For about four months, Elon Musk behaved, adhering to the terms of a court settlement that required his prolific posts on Twitter to be approved by a lawyer if there were a chance they could mislead investors.
Then came 13 words on Feb. 19 saying that Tesla would produce around 500,000 vehicles this year — a tweet that wasn't blessed by the person in charge of baby-sitting Musk's Twitter account.
U.S. stock market regulators noticed the inaccurate post, and discovered that Tesla's "disclosure counsel" summoned Musk to the company's California factory to help write a correction four hours later. The company would make vehicles at a rate of 500,000 per year, but it wouldn't produce a half-million in 2019.
On Monday, the Securities and Exchange Commission filed a motion asking that Musk be held in contempt of court for tweeting without approval. Now, the Tesla CEO and his lawyers have some explaining to do. A federal judge in New York has ordered Musk to file a legal brief by March 11 explaining why he isn't in contempt for violating the court-approved settlement in the tweet to his 25 million followers.
Experts who follow the SEC say there's little doubt that Musk violated the terms, approved Oct. 16 by District Judge Alison Nathan in New York. She'll decide if Musk disobeyed the judgment and if he should be punished further. Musk and Tesla each paid $20-million fines for previous tweets about taking the company private when Musk didn't have the funding locked up to do it.
Legal experts who follow the SEC say it's unlikely that Musk will be punished severely, even though he antagonized the agency in tweets Monday night and Tuesday that have since been deleted. "Something is broken with SEC oversight," one of the deleted tweets said.
Still, the SEC, according to experts, merely wants to get on the court record that Musk violated the terms and prepare for future violations.
"They're looking at this as strike two," said Peter Henning, a law professor at Wayne State University in Detroit and a former SEC lawyer. "If he were to do it again, then they would go after him much more strongly," possibly by seeking to bar him from being CEO and a company officer, Henning said.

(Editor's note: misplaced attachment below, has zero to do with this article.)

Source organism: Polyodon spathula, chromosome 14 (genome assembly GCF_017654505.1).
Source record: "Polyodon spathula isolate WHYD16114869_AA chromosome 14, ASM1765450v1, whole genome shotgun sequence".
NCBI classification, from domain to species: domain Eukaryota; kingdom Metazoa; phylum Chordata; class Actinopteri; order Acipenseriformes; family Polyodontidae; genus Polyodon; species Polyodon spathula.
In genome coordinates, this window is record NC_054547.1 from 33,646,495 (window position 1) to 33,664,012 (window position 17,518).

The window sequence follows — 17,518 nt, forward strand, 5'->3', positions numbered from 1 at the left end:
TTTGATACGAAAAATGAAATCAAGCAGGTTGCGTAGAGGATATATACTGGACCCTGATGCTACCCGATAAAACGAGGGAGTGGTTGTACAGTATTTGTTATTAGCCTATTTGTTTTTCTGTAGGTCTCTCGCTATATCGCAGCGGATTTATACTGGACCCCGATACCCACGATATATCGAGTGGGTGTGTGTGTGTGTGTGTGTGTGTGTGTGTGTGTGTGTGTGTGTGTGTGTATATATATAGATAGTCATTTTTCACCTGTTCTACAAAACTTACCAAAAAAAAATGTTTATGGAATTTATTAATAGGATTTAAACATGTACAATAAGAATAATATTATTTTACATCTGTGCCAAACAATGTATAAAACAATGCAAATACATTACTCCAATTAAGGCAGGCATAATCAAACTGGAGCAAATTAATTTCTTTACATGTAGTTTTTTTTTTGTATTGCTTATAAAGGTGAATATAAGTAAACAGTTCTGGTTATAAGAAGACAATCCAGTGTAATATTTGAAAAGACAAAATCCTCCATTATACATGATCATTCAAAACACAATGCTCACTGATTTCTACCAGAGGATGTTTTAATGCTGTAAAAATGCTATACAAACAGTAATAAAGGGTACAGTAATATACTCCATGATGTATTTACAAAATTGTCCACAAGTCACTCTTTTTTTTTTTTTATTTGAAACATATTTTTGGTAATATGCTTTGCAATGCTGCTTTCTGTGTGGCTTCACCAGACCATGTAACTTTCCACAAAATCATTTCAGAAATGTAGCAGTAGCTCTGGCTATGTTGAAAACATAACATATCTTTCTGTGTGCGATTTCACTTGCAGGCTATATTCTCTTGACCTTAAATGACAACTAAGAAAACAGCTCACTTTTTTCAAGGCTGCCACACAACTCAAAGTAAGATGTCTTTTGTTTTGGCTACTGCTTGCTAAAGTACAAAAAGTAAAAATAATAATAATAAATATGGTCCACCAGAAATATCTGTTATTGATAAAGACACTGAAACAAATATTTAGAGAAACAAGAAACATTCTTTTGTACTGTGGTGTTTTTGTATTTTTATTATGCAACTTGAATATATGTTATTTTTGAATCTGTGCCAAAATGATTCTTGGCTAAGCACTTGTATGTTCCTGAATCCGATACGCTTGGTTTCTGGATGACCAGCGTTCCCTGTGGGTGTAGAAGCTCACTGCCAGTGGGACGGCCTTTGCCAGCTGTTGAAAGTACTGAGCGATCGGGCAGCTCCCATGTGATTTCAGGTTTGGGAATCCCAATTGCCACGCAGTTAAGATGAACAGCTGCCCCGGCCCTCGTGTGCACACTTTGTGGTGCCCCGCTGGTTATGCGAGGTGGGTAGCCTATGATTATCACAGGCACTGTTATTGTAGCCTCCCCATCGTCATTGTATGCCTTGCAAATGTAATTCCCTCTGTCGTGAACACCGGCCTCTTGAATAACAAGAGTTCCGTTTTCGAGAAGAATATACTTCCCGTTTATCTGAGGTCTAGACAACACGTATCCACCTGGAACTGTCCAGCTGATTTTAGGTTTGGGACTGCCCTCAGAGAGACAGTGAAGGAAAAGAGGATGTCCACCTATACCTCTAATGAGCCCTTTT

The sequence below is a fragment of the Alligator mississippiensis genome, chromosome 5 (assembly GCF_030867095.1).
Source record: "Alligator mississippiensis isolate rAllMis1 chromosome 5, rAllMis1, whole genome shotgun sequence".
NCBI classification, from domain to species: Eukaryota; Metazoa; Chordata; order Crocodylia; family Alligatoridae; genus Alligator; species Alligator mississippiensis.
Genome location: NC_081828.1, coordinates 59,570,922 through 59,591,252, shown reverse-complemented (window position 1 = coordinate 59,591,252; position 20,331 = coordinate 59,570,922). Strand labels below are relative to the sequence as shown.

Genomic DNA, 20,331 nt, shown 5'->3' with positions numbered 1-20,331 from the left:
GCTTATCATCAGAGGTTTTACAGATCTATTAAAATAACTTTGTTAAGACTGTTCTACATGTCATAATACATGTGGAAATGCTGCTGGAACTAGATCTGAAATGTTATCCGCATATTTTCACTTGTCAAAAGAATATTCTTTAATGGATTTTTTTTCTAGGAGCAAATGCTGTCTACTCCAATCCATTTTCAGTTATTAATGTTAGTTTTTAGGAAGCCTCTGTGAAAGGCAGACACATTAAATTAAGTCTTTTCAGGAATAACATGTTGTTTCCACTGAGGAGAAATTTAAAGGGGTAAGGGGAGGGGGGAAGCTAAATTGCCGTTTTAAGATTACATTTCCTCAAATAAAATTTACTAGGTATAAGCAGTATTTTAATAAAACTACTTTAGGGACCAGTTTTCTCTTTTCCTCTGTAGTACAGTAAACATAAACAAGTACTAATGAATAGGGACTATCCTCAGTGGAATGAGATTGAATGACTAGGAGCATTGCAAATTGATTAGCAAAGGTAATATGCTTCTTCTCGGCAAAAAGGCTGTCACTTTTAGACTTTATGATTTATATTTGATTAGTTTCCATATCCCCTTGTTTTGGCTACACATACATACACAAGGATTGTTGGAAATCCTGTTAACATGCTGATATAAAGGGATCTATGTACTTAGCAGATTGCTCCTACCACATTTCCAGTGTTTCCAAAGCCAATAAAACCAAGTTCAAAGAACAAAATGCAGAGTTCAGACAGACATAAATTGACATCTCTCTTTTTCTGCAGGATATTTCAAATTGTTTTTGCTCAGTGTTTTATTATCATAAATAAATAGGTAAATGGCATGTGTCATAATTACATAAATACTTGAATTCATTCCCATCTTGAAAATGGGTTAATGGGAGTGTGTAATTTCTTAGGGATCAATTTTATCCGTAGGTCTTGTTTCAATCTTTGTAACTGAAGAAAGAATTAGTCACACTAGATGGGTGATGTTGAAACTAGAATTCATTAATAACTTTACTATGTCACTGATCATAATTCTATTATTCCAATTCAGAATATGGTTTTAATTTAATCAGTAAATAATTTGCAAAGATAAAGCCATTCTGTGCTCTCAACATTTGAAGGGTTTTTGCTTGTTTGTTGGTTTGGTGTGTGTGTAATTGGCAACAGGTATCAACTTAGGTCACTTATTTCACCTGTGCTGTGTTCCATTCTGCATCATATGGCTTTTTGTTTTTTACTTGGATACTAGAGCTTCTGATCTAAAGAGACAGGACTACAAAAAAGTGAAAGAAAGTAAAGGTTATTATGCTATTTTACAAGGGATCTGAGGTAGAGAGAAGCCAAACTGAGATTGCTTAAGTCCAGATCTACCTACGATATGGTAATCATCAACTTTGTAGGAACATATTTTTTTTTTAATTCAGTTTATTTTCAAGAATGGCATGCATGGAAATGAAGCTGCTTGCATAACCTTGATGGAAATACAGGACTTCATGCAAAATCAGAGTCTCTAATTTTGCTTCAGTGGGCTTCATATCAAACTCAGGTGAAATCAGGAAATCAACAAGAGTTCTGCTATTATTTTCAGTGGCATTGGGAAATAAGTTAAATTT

Although it's up to the judge, jail time for civil contempt isn't likely, but Musk could be fined again, the experts said. But the SEC likely doesn't expect anything other than a "humiliating hearing and a scolding," said James Cox, a professor of corporate and securities law at Duke University. "My guess is the judge is not going to throw the book at him, but she's certainly going to throw a lot of heavy words at him."
The errant Feb. 19 tweet isn't egregious enough to bring severe punishment, and it's clear the SEC isn't seeking a huge penalty because it didn't seek to void the agreement and prosecute Musk, said Jay Dubow, a partner with Pepper Hamilton LLP and co-chair of the law firm's financial services enforcement group.
"At this point they're only asking for a finding of contempt," he said.
Before the SEC filed its motion, Musk's New York attorneys sent a letter to the SEC denying that Musk violated the agreement. Musk believed his tweet said the same thing as subject matter approved by the lawyer for Tesla's Jan. 30 earnings release, the lawyers wrote. Plus, the Feb. 19 tweet was posted at 7:15 p.m. Eastern time and corrected later, all when markets were closed, they wrote.
But the SEC motion said Tesla's lawyers confirmed that the tweet had not been pre-approved. Moreover, Tesla's policies require Musk to re-confirm any approval for communications that take place more than two days after the initial blessing. Musk's Feb. 19 tweet came 20 days after the lawyer approved the company's earnings release. "Musk's admission that he failed to seek or obtain pre-approval is clear and convincing evidence of the violation," the SEC lawyers wrote.
While the tweet was posted and corrected after U.S. markets closed, regulators won't care much because stocks are traded nearly around the clock these days, Cox said. Tesla's stock rose by just $1.10, or less than 1 percent, the next day.
The contempt proceedings are a possible explanation of why Tesla's top lawyer left the company the day after the Feb. 19 tweet and after only two months on the job, Cox said. General Counsel Dane Butswinkas returned to a Washington, D.C., law firm, another in a long string of executive departures from the company. Tesla and Butswinkas declined comment on Tuesday.
Experts say Musk is within his First Amendment rights to criticize the SEC, as long as his tweets don't influence the stock price.
It's clear, though, that the SEC notices Musk's comments. It included in the contempt filing that Musk showed disdain for the agency in a Dec. 9 interview with CBS' "60 Minutes."
The SEC pointed out that during interview, Musk declared: "I want to be clear. I do not respect the SEC," although he did say he would obey the settlement out of respect for the justice system.
Musk's behavior is an indicator that he'll likely run afoul of the SEC again, regardless of any finding by Judge Nathan, said Erik Gordon, a law and business professor at the University of Michigan. "Musk just will not constrain himself," Gordon said.
AP Business Writer Michael Liedtke contributed from San Francisco.